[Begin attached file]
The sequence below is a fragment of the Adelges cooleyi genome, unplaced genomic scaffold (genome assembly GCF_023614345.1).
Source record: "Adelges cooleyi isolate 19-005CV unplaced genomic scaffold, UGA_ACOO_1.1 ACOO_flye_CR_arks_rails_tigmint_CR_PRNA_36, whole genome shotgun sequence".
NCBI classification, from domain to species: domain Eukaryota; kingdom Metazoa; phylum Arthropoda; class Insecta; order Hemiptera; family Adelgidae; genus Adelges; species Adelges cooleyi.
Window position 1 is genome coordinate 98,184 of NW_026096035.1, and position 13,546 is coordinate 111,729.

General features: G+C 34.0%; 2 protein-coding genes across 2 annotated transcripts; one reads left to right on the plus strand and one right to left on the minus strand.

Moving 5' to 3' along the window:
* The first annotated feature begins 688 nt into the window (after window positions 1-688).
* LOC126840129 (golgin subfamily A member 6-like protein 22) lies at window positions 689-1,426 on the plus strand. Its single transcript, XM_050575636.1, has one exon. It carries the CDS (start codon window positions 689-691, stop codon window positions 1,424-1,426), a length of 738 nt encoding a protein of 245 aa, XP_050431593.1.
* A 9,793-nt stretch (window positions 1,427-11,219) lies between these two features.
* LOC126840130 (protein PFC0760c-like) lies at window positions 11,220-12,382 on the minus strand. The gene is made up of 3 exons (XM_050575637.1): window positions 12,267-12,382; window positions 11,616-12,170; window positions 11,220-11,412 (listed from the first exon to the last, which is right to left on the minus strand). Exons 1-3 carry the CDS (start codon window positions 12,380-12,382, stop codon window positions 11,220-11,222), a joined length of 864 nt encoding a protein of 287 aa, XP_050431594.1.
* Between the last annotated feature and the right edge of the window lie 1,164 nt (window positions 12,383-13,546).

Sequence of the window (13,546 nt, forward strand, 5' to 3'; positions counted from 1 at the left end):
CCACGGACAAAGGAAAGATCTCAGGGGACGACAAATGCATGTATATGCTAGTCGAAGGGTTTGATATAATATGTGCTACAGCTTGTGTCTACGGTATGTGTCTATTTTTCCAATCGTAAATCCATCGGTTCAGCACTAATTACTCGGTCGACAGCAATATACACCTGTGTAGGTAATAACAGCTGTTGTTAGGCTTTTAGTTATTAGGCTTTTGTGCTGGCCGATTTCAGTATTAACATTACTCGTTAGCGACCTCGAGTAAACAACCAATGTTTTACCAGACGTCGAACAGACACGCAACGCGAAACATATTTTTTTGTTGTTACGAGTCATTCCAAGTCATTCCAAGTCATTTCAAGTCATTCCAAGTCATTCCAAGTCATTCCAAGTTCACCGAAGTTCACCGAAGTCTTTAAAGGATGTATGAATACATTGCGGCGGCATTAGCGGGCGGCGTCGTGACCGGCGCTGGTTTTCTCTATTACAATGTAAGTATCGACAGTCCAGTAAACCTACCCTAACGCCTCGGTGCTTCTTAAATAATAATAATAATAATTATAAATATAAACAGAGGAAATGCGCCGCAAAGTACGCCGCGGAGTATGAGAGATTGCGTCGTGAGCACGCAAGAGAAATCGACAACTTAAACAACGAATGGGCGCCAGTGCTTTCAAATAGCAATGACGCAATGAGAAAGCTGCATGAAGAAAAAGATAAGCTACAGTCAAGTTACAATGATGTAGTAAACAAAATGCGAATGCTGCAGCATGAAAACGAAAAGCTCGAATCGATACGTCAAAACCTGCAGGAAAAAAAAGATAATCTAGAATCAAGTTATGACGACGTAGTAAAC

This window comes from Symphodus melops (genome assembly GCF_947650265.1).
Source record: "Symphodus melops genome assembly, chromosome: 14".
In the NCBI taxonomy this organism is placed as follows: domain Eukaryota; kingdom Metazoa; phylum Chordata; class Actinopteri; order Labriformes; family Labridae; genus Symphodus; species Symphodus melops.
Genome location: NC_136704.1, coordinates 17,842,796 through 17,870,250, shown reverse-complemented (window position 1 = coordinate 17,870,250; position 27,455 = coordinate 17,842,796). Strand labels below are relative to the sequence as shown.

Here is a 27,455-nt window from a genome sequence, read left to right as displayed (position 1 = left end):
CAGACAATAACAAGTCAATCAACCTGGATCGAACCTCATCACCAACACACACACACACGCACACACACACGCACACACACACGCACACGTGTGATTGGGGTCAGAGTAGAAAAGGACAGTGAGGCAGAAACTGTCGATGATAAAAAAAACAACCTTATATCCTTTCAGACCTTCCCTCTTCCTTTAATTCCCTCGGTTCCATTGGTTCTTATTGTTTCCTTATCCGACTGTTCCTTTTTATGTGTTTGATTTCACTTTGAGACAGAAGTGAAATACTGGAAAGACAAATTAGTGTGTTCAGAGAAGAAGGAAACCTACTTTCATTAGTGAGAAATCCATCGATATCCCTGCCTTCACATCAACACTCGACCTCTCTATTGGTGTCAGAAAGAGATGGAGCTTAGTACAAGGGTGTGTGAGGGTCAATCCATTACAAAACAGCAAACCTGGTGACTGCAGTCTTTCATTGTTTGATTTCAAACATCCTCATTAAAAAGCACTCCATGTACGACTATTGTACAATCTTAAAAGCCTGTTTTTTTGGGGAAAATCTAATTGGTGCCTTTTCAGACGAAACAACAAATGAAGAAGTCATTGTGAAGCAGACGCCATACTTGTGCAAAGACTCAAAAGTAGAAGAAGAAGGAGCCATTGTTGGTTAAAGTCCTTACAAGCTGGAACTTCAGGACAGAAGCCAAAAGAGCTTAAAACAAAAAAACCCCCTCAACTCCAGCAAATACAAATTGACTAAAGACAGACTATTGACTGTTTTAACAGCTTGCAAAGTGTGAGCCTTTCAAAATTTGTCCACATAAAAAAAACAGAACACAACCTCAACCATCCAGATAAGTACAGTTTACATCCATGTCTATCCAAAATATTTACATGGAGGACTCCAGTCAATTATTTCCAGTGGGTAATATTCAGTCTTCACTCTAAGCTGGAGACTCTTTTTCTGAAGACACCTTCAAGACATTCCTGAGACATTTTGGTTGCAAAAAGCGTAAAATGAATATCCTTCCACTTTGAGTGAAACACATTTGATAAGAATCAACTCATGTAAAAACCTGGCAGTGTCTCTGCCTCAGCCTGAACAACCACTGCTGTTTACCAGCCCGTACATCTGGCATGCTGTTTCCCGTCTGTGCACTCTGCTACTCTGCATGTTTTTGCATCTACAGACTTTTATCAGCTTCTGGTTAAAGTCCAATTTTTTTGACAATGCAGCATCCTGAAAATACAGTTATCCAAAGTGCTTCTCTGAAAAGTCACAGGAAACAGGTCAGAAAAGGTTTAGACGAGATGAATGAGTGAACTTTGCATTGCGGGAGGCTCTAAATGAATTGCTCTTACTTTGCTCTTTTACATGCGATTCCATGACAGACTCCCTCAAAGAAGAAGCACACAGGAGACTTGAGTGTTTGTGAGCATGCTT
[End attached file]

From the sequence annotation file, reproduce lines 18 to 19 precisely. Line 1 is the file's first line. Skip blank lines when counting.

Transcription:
Here is a 27,455-nt window from a genome sequence, read left to right as displayed (position 1 = left end):
CAGACAATAACAAGTCAATCAACCTGGATCGAACCTCATCACCAACACACACACACACGCACACACACACGCACACACACACGCACACGTGTGATTGGGGTCAGAGTAGAAAAGGACAGTGAGGCAGAAACTGTCGATGATAAAAAAAACAACCTTATATCCTTTCAGACCTTCCCTCTTCCTTTAATTCCCTCGGTTCCATTGGTTCTTATTGTTTCCTTATCCGACTGTTCCTTTTTATGTGTTTGATTTCACTTTGAGACAGAAGTGAAATACTGGAAAGACAAATTAGTGTGTTCAGAGAAGAAGGAAACCTACTTTCATTAGTGAGAAATCCATCGATATCCCTGCCTTCACATCAACACTCGACCTCTCTATTGGTGTCAGAAAGAGATGGAGCTTAGTACAAGGGTGTGTGAGGGTCAATCCATTACAAAACAGCAAACCTGGTGACTGCAGTCTTTCATTGTTTGATTTCAAACATCCTCATTAAAAAGCACTCCATGTACGACTATTGTACAATCTTAAAAGCCTGTTTTTTTGGGGAAAATCTAATTGGTGCCTTTTCAGACGAAACAACAAATGAAGAAGTCATTGTGAAGCAGACGCCATACTTGTGCAAAGACTCAAAAGTAGAAGAAGAAGGAGCCATTGTTGGTTAAAGTCCTTACAAGCTGGAACTTCAGGACAGAAGCCAAAAGAGCTTAAAACAAAAAAACCCCCTCAACTCCAGCAAATACAAATTGACTAAAGACAGACTATTGACTGTTTTAACAGCTTGCAAAGTGTGAGCCTTTCAAAATTTGTCCACATAAAAAAAACAGAACACAACCTCAACCATCCAGATAAGTACAGTTTACATCCATGTCTATCCAAAATATTTACATGGAGGACTCCAGTCAATTATTTCCAGTGGGTAATATTCAGTCTTCACTCTAAGCTGGAGACTCTTTTTCTGAAGACACCTTCAAGACATTCCTGAGACATTTTGGTTGCAAAAAGCGTAAAATGAATATCCTTCCACTTTGAGTGAAACACATTTGATAAGAATCAACTCATGTAAAAACCTGGCAGTGTCTCTGCCTCAGCCTGAACAACCACTGCTGTTTACCAGCCCGTACATCTGGCATGCTGTTTCCCGTCTGTGCACTCTGCTACTCTGCATGTTTTTGCATCTACAGACTTTTATCAGCTTCTGGTTAAAGTCCAATTTTTTTGACAATGCAGCATCCTGAAAATACAGTTATCCAAAGTGCTTCTCTGAAAAGTCACAGGAAACAGGTCAGAAAAGGTTTAGACGAGATGAATGAGTGAACTTTGCATTGCGGGAGGCTCTAAATGAATTGCTCTTACTTTGCTCTTTTACATGCGATTCCATGACAGACTCCCTCAAAGAAGAAGCACACAGGAGACTTGAGTGTTTGTGAGCATGCTT